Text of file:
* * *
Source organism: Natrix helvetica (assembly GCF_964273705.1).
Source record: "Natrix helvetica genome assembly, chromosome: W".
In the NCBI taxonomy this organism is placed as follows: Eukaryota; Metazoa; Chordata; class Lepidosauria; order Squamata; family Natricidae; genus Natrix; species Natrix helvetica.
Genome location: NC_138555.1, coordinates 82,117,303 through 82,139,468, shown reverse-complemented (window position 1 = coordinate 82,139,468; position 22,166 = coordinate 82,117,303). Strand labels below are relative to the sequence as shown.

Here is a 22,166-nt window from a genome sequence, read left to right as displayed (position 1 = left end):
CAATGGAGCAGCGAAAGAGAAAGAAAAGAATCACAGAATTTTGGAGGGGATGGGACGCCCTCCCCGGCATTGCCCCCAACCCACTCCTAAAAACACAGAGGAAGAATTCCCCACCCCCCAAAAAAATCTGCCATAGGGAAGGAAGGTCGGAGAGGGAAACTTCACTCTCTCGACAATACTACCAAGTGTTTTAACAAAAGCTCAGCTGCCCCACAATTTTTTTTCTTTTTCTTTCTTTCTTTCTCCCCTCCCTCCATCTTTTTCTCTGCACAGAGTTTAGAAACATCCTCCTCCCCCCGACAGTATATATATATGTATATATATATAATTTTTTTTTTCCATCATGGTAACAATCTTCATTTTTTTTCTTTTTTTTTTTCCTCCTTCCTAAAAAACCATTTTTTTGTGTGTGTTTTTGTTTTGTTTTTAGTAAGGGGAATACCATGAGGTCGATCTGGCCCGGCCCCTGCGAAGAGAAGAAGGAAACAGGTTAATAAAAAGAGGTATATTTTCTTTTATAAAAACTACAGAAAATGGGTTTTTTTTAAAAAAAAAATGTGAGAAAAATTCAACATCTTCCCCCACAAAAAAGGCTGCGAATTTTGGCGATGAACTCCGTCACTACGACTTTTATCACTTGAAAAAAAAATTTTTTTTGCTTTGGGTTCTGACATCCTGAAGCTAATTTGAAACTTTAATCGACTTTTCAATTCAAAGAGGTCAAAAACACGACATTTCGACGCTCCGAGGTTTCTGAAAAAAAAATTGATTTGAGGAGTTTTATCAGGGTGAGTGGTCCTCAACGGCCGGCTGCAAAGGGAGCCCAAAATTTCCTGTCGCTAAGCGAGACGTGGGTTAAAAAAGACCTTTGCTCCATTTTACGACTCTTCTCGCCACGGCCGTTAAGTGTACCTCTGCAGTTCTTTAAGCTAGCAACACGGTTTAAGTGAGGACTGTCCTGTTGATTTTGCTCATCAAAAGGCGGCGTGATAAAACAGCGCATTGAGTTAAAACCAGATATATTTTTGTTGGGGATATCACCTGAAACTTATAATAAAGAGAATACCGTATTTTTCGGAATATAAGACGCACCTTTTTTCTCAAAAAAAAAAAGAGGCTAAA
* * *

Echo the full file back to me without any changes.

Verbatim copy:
Source organism: Natrix helvetica (assembly GCF_964273705.1).
Source record: "Natrix helvetica genome assembly, chromosome: W".
In the NCBI taxonomy this organism is placed as follows: Eukaryota; Metazoa; Chordata; class Lepidosauria; order Squamata; family Natricidae; genus Natrix; species Natrix helvetica.
Genome location: NC_138555.1, coordinates 82,117,303 through 82,139,468, shown reverse-complemented (window position 1 = coordinate 82,139,468; position 22,166 = coordinate 82,117,303). Strand labels below are relative to the sequence as shown.

Here is a 22,166-nt window from a genome sequence, read left to right as displayed (position 1 = left end):
CAATGGAGCAGCGAAAGAGAAAGAAAAGAATCACAGAATTTTGGAGGGGATGGGACGCCCTCCCCGGCATTGCCCCCAACCCACTCCTAAAAACACAGAGGAAGAATTCCCCACCCCCCAAAAAAATCTGCCATAGGGAAGGAAGGTCGGAGAGGGAAACTTCACTCTCTCGACAATACTACCAAGTGTTTTAACAAAAGCTCAGCTGCCCCACAATTTTTTTTCTTTTTCTTTCTTTCTTTCTCCCCTCCCTCCATCTTTTTCTCTGCACAGAGTTTAGAAACATCCTCCTCCCCCCGACAGTATATATATATGTATATATATATAATTTTTTTTTTCCATCATGGTAACAATCTTCATTTTTTTTCTTTTTTTTTTTCCTCCTTCCTAAAAAACCATTTTTTTGTGTGTGTTTTTGTTTTGTTTTTAGTAAGGGGAATACCATGAGGTCGATCTGGCCCGGCCCCTGCGAAGAGAAGAAGGAAACAGGTTAATAAAAAGAGGTATATTTTCTTTTATAAAAACTACAGAAAATGGGTTTTTTTTAAAAAAAAAATGTGAGAAAAATTCAACATCTTCCCCCACAAAAAAGGCTGCGAATTTTGGCGATGAACTCCGTCACTACGACTTTTATCACTTGAAAAAAAAATTTTTTTTGCTTTGGGTTCTGACATCCTGAAGCTAATTTGAAACTTTAATCGACTTTTCAATTCAAAGAGGTCAAAAACACGACATTTCGACGCTCCGAGGTTTCTGAAAAAAAAATTGATTTGAGGAGTTTTATCAGGGTGAGTGGTCCTCAACGGCCGGCTGCAAAGGGAGCCCAAAATTTCCTGTCGCTAAGCGAGACGTGGGTTAAAAAAGACCTTTGCTCCATTTTACGACTCTTCTCGCCACGGCCGTTAAGTGTACCTCTGCAGTTCTTTAAGCTAGCAACACGGTTTAAGTGAGGACTGTCCTGTTGATTTTGCTCATCAAAAGGCGGCGTGATAAAACAGCGCATTGAGTTAAAACCAGATATATTTTTGTTGGGGATATCACCTGAAACTTATAATAAAGAGAATACCGTATTTTTCGGAATATAAGACGCACCTTTTTTCTCAAAAAAAAAAAGAGGCTAAA